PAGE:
First Quarter Summary
For its 20% undivided interest in the Pennsylvania mining complex, CNXC sold 1.1 million tons of coal during the first quarter of 2016. Total production declined to 1.1 million tons compared to 1.3 million tons produced in the same quarter of 2015 as CNXC aligned production with market conditions.
During the first quarter, CNXC sold approximately 0.3 million tons of coal in export market compared to 0.4 million tons in same quarter of 2015.
As previously announced overall sales were impacted by weak winter burn and reduced coal generation weighing on the timing of shipments.
Total unit costs for coal sold in the quarter were $33.16 per ton, compared to $42.62 per ton in the year-earlier quarter. The improved cost performance was driven by improved productivity, reduced staffing levels and realignment of employee benefits, offset by lower production due to inconsistent shipment schedules.
Guidance and Outlook
Based on its current expectations, CNXC updated its 2016 outlook for coal sales, adjusted EBITDA and maintenance capital expenditures.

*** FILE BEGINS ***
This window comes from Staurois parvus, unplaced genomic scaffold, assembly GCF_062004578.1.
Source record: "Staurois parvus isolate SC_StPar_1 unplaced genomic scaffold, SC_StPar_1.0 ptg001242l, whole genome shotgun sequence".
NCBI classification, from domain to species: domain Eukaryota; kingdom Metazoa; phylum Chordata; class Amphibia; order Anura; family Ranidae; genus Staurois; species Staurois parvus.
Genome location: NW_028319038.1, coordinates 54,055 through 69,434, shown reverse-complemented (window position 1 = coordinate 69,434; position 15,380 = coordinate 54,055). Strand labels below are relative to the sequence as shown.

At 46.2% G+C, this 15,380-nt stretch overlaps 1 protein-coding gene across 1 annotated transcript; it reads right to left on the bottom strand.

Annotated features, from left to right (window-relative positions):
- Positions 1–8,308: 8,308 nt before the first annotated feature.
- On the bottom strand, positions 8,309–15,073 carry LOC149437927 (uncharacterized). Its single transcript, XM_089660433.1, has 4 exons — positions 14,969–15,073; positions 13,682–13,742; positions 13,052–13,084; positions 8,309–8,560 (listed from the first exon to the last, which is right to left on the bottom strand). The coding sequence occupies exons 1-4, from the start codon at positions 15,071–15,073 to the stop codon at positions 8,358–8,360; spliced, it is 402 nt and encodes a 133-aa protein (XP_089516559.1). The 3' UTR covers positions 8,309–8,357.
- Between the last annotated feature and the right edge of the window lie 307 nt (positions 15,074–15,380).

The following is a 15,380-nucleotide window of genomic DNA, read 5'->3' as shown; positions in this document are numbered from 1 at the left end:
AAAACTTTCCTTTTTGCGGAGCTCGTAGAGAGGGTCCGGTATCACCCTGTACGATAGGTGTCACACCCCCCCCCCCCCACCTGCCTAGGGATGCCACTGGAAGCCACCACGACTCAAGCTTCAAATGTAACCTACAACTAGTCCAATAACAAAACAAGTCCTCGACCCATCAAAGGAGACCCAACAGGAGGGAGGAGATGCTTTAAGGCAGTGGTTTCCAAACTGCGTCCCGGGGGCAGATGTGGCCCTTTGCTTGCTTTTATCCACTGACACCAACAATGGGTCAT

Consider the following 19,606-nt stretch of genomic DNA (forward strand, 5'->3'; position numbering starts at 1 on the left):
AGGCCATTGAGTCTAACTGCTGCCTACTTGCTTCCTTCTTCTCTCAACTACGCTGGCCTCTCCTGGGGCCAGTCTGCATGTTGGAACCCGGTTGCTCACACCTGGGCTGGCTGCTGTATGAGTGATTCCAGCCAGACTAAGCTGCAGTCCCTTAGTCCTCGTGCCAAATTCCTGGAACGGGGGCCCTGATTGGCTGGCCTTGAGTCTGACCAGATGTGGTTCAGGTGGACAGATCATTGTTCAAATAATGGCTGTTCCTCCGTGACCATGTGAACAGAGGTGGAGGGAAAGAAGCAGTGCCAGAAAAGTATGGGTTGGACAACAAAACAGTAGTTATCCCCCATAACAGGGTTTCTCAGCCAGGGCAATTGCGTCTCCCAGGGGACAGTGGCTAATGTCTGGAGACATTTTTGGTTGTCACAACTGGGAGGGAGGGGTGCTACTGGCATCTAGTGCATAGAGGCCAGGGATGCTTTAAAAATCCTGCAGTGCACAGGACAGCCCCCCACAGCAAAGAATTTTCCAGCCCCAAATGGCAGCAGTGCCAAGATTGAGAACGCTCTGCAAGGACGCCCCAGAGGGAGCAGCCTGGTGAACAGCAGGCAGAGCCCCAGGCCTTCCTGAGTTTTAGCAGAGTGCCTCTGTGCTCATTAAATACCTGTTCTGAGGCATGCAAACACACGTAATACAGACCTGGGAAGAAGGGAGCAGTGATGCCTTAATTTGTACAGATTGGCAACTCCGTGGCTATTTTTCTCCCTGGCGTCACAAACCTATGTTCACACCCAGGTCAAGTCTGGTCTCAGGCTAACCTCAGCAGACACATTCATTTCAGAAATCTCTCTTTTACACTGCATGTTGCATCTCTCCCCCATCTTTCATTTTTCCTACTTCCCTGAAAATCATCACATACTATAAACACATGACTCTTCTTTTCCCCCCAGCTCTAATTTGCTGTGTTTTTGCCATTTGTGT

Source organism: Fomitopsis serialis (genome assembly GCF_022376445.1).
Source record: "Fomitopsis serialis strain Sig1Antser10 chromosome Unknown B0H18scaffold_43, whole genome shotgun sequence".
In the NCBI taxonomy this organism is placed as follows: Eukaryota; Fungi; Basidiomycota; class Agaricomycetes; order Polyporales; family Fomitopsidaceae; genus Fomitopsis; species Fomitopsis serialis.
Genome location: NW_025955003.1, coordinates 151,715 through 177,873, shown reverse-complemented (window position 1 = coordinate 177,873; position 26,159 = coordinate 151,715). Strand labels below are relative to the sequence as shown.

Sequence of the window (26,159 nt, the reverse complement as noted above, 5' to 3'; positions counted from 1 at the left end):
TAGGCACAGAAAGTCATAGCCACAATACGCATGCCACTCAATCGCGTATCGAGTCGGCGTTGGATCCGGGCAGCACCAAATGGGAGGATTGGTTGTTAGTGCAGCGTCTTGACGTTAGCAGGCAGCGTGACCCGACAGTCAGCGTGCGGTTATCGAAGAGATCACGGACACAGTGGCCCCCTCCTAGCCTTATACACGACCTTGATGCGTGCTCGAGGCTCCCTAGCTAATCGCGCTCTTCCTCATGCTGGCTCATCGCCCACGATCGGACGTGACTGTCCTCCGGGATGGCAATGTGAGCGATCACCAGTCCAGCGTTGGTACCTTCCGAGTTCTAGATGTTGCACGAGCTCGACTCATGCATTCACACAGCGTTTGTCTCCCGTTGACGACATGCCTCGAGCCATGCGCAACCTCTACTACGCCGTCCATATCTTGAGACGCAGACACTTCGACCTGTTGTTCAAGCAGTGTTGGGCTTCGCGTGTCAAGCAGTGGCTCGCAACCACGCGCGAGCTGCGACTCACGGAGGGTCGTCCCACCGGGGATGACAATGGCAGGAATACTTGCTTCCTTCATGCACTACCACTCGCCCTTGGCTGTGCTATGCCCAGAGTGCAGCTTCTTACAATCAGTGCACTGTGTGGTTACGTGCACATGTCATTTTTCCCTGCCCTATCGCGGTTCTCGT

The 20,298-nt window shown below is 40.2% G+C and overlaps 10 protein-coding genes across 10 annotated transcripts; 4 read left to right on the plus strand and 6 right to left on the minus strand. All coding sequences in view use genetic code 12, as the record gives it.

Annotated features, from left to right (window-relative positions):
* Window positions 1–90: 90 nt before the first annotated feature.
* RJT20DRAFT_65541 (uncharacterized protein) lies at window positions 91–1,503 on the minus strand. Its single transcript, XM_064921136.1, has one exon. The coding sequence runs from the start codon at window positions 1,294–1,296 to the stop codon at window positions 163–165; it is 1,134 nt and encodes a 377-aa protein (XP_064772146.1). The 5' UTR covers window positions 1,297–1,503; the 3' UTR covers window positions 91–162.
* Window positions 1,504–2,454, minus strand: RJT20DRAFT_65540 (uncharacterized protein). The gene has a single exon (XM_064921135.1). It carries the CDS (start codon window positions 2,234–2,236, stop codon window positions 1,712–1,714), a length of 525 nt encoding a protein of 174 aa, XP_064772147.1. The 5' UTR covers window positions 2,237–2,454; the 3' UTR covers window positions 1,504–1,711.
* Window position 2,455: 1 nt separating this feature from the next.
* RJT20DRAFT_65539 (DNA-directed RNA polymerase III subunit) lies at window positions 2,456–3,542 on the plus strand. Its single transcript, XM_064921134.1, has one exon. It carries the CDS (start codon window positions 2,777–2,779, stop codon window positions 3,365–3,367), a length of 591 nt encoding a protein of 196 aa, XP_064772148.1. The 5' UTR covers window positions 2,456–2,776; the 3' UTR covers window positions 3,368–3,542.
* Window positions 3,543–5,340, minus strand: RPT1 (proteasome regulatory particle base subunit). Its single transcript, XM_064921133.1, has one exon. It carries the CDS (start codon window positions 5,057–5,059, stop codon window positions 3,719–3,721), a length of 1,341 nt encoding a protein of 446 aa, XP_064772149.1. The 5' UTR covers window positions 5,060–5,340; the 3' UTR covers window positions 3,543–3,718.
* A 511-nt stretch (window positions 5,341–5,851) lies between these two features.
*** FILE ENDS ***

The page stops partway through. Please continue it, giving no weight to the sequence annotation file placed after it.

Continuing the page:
- Coal sales of 4.5 million-5.1 million tons
- Adjusted EBITDA of $59-$69 million
- Maintenance capital expenditures of $18 million-$20 million
CNX Coal Resources is a growth-oriented master limited partnership recently formed by CONSOL Energy to manage and further develop all of CONSOL’s active thermal coal operations in Pennsylvania. Its initial assets include a 20% undivided interest in, and operational control over, CONSOL’s Pennsylvania mining complex, which consists of three underground mines (Bailey, Enlow Fork and Harvey) and related infrastructure.